Background: Exercise programmes are a relatively inexpensive, low-risk option compared with other more invasive therapies for leg pain on walking (intermittent claudication (IC)).
Objectives: To determine the effects of exercise programmes on IC, particularly in respect of reduction of symptoms on walking and improvement in quality of life.
Search strategy: The Cochrane Peripheral Vascular Diseases Group searched their Specialised Register (last search February 2008) and the Cochrane Central Register of Controlled Trials (CENTRAL) in The Cochrane Library 2008, Issue 1.
Selection criteria: Randomised controlled trials of exercise regimens in people with IC due to peripheral arterial disease.
Data collection and analysis: Two authors independently extracted data and assessed trial quality.
Main results: Twenty-two trials met the inclusion criteria involving a total of 1200 participants with stable leg pain. Follow-up period was from two weeks to two years. There was some variation in the exercise regimens used, all recommended at least two sessions weekly of mostly supervised exercise. All trials used a treadmill walking test for one of the outcome measures. Quality of the included trials was good, though the majority of trials were small with 20 to 49 participants. Fourteen trials compared exercise with usual care or placebo; patients with various medical conditions or other pre-existing limitations to their exercise capacity were generally excluded.Compared with usual care or placebo, exercise significantly improved maximal walking time: mean difference (MD) 5.12 minutes (95% confidence interval (CI) 4.51 to 5.72;) with an overall improvement in walking ability of approximately 50% to 200%; exercise did not affect the ankle brachial pressure index (ABPI) (MD -0.01, 95% CI -0.05 to 0.04). Walking distances were also significantly improved: pain-free walking distance MD 82.19 metres (95% CI 71.73 to 92.65) and maximum walking distance MD 113.20 metres (95% CI 94.96 to 131.43). Improvements were seen for up to two years. The effect of exercise compared with placebo or usual care was inconclusive on mortality, amputation and peak exercise calf blood flow due to limited data.Evidence was generally limited for exercise compared with surgical intervention, angioplasty, antiplatelet therapy, pentoxifylline, iloprost and pneumatic foot and calf compression due to small numbers of trials and participants. Angioplasty may produce greater improvements than exercise in the short term but this effect may not be sustained.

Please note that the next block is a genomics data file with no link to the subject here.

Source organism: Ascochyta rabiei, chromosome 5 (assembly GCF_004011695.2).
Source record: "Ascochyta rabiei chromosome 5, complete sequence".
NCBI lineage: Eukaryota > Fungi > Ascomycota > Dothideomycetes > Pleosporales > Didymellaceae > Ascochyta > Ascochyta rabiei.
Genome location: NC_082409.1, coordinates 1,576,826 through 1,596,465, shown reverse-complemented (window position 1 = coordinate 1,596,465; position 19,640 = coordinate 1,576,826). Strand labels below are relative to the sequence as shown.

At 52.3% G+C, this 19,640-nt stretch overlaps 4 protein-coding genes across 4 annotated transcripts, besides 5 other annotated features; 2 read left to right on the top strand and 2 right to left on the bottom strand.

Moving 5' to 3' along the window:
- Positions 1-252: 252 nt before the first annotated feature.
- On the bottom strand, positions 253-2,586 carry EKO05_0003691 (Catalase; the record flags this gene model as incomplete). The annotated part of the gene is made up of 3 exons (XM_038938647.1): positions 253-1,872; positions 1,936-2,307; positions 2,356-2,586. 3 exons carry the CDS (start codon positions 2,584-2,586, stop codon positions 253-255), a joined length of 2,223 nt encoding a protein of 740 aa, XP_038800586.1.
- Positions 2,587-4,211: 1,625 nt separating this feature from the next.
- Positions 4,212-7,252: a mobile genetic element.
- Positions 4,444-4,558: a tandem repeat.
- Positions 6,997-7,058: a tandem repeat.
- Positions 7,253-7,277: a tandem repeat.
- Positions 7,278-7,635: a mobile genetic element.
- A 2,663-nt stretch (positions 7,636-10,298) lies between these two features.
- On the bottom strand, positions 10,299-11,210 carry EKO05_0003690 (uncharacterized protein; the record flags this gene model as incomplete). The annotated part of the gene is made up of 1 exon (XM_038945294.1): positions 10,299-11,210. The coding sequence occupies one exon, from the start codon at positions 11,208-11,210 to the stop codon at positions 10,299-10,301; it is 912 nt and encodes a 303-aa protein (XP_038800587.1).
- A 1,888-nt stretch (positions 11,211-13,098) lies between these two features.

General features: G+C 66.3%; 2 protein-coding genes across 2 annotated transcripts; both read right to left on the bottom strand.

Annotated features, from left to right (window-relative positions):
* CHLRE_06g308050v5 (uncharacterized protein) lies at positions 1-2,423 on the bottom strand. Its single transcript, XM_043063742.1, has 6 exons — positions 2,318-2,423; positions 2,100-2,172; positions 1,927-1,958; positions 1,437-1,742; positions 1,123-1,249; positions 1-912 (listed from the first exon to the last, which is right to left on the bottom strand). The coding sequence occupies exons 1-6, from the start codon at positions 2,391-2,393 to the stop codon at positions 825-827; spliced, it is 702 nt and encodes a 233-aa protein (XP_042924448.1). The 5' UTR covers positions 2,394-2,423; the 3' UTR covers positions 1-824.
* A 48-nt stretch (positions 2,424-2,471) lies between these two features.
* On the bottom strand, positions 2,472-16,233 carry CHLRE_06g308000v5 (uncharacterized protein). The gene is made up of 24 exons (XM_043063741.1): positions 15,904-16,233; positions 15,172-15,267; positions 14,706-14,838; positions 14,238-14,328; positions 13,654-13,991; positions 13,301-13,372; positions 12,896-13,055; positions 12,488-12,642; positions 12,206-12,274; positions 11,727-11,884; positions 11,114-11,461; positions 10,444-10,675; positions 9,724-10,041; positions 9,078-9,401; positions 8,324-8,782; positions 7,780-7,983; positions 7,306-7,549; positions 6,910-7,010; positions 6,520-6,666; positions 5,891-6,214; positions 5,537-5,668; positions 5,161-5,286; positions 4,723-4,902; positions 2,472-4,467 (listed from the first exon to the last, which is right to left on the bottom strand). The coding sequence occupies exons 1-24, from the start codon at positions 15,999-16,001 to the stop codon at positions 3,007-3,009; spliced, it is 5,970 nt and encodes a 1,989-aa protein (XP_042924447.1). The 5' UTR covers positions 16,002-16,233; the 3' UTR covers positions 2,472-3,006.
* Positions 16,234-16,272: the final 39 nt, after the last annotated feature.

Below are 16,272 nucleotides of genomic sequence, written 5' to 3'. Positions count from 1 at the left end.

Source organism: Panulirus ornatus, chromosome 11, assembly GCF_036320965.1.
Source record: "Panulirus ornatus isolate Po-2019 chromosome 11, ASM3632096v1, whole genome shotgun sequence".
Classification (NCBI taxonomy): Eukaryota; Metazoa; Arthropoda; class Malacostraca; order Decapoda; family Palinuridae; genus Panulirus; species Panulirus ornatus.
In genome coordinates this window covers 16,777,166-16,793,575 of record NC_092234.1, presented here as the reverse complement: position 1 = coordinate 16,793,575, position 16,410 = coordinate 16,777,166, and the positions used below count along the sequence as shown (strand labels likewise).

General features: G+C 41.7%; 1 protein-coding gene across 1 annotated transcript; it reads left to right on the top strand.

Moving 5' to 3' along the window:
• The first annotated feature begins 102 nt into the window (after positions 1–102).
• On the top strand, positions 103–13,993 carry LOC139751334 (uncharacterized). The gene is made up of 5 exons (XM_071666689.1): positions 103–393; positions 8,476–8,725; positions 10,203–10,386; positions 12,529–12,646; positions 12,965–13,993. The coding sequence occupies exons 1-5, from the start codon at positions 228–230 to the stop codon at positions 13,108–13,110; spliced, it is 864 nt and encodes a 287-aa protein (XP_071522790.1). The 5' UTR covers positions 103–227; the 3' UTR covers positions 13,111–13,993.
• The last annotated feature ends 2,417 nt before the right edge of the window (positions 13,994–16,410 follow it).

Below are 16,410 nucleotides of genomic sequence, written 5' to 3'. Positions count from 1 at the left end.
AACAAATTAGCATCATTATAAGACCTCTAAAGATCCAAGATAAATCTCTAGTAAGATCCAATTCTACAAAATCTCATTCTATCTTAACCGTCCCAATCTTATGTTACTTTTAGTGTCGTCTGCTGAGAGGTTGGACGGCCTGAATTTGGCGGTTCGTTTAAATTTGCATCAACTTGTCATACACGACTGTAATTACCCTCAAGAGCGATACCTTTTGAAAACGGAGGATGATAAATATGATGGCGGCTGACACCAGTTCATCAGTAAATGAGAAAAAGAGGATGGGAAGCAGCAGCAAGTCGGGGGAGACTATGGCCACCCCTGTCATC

Authors' conclusions: Exercise programmes were of significant benefit compared with placebo or usual care in improving walking time and distance in selected patients with leg pain from IC.